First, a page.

Winter Holiday Safety Tips from District Medical Officer Dr. Klock

Posted on December 1, 2021
Tags: , ,
Categories: Family News & Resources, Health & Wellness

The winter holidays are here and friends and families will gather in ways we haven’t since before the pandemic! While we know so much more than a year ago about how COVID-19 spreads and have the addition of vaccination as an added layer of safety, we all must keep in mind that the pandemic continues and gathering should be done with the safety of our loved ones and ourselves in mind. Good hand hygiene, masking, social distancing, testing, and vaccination all play a part in ensuring the safest holiday season. In addition, we know that winter is the time that people tend to develop the flu and colds. All of our safety measures will protect ourselves and our loved ones from these illnesses.

Be clear about safety layers in place at gatherings.

  • If you are hosting, make your expectations clear to your guests prior to the gathering.
    • It is best to require full vaccination of all in attendance. If someone is not fully vaccinated, they should wear a mask at all times.
    • Even those who are vaccinated may choose to wear a mask and should be supported in doing so.
    • Unvaccinated attendees (including children) should mask and remain distanced from those who are at greatest risk for complications from COVID-19 such as the elderly and those who are immunocompromised, even if these guests are vaccinated.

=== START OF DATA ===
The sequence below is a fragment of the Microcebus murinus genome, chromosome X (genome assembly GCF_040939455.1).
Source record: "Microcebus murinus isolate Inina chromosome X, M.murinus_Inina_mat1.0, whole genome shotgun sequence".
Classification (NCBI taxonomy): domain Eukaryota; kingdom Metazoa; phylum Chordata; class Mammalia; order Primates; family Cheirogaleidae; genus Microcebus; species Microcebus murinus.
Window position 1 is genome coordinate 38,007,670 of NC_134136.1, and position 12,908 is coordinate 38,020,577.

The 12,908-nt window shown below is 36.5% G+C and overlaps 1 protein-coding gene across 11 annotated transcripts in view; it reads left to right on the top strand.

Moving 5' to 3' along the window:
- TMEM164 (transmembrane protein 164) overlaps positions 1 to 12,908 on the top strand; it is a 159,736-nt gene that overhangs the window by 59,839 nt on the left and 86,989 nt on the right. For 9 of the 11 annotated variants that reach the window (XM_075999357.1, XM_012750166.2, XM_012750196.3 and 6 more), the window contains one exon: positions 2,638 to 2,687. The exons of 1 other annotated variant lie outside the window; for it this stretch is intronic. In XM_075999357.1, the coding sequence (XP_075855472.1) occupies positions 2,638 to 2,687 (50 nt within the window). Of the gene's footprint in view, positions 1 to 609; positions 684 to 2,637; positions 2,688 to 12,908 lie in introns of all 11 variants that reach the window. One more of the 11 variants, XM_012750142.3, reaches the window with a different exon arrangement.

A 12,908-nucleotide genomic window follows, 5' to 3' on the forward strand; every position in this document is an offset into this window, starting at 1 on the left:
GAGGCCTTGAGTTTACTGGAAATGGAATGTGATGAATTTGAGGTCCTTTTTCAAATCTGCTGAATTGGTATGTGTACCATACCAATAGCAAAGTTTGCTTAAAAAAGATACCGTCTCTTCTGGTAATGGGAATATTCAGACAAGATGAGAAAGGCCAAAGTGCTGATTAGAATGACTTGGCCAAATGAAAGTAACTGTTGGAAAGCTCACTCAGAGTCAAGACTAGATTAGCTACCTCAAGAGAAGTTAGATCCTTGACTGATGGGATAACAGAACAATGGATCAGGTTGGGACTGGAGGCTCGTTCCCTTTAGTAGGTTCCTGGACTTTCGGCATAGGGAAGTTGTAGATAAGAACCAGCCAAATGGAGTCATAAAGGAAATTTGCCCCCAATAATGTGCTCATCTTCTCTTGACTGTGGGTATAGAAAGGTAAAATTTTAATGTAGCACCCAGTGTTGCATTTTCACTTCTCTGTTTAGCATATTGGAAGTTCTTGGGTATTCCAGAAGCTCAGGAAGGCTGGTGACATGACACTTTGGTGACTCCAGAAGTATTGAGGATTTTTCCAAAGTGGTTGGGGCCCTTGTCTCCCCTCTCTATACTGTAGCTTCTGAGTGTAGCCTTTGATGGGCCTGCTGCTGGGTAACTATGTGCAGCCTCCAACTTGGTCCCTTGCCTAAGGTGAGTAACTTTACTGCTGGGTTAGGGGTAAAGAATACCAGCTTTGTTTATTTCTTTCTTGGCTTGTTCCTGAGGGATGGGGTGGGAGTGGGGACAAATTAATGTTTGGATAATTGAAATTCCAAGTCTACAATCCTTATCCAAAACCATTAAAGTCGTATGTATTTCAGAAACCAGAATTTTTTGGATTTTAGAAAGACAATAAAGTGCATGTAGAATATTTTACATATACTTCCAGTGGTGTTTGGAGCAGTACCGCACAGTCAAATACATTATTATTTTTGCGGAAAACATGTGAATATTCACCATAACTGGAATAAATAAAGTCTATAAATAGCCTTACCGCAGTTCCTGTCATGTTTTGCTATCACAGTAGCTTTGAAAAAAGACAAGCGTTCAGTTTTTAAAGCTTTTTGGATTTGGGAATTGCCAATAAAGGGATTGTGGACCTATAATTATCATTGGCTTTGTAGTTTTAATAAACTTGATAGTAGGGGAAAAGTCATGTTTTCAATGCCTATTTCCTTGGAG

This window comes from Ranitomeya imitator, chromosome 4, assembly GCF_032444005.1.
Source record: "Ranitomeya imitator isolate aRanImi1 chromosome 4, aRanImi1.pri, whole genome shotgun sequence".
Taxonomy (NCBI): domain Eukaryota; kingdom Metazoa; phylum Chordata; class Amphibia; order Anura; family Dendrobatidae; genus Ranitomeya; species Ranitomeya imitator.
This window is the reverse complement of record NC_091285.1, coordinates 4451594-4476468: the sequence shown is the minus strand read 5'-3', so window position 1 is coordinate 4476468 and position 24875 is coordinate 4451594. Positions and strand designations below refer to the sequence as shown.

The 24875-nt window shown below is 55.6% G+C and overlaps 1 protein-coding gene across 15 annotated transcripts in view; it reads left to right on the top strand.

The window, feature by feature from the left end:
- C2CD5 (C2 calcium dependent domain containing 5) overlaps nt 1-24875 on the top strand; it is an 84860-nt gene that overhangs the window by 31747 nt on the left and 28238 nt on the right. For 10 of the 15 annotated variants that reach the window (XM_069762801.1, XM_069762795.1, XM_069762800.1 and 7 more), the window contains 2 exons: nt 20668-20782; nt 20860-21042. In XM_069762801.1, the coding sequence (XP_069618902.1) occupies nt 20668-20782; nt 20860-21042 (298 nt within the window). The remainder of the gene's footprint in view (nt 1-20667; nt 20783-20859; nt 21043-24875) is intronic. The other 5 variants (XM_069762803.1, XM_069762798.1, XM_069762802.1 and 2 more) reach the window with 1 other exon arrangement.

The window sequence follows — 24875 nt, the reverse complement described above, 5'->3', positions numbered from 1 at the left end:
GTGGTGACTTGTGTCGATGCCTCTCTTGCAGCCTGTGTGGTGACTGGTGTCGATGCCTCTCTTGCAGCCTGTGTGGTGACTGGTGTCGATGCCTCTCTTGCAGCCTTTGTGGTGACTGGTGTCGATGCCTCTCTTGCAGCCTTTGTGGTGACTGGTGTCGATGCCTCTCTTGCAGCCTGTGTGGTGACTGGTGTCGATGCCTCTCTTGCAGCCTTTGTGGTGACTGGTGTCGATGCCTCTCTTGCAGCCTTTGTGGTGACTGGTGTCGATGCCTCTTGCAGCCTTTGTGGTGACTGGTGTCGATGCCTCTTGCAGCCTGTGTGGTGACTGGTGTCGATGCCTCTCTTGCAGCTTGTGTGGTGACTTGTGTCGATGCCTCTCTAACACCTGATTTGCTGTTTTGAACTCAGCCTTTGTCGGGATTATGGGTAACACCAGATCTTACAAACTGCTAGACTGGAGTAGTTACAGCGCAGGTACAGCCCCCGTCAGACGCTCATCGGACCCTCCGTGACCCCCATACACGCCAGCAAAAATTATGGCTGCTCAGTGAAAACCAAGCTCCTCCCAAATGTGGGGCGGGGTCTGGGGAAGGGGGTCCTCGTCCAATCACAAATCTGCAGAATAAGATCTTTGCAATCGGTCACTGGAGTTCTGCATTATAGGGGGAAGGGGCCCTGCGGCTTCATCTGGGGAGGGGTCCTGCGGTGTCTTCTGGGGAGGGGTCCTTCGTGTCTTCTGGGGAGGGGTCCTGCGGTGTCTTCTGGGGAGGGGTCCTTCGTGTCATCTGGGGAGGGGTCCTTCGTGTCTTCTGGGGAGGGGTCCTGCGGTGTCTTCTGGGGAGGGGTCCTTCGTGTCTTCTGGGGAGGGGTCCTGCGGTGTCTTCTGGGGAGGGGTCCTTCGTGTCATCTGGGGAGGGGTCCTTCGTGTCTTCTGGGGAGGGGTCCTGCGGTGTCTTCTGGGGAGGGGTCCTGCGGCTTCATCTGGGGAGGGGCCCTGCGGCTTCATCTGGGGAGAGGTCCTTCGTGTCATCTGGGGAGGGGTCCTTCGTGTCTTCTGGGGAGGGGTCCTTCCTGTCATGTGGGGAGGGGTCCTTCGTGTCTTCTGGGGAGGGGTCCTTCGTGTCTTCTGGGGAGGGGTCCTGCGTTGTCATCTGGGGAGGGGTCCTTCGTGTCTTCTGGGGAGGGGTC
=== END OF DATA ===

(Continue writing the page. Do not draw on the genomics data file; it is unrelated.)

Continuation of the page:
• Consider testing attendees 48 hours before the gathering.
  • If you are attending a gathering, speak with the host before the event about the safety layers in place for the event. If the safety layers do not make you feel comfortable, make a virtual appearance this year and wait until next year to attend in person.
  • Minimize the number of people gathered around the potluck table at one time.

Pick and Choose What You do During the Two Weeks Before Your Holiday Gathering to Minimize Exposure to the Virus

  • If you plan to attend a holiday gathering with family and friends, especially the very young, elderly, or immunocompromised, limit other large-scale events two weeks prior to the gathering including spectator sports, concerts, and other large social gatherings.
  • Mask up while in stores and other areas where people congregate, even if you are vaccinated.
  • Consider obtaining proof of vaccination for all eligible family members in the days before the gathering. For a two-dose vaccine, one is not fully vaccinated until two weeks after the second dose so getting the first dose promptly is important. Any level of vaccination before the gathering is better than none.
  • If you are more than six months from your previous COVID-19 vaccination, obtain your booster now.

Decide Not to Host or Attend a Holiday Gathering if You or Your Child(ren) Have any Symptoms of Illness

  • Sharing holiday festivities with family and friends is special, however, we must remember the pandemic remains present in our lives. It will not be here forever and doing all that we can to minimize spread is what will end the pandemic. As hard as it is to make this decision, if you or your child are not feeling well in the days before the gathering, stay home until you feel better. That is the best gift you can give your loved ones.

Barbara Klock, MD, is a pediatrician passionate about children, parents, and their journey together. As the Medical Officer for the District, Dr. Klock advises and collaborates with school nurses, school administrators, and regional health care professionals on policies, procedures, and protocols pertaining to the health and safety of students.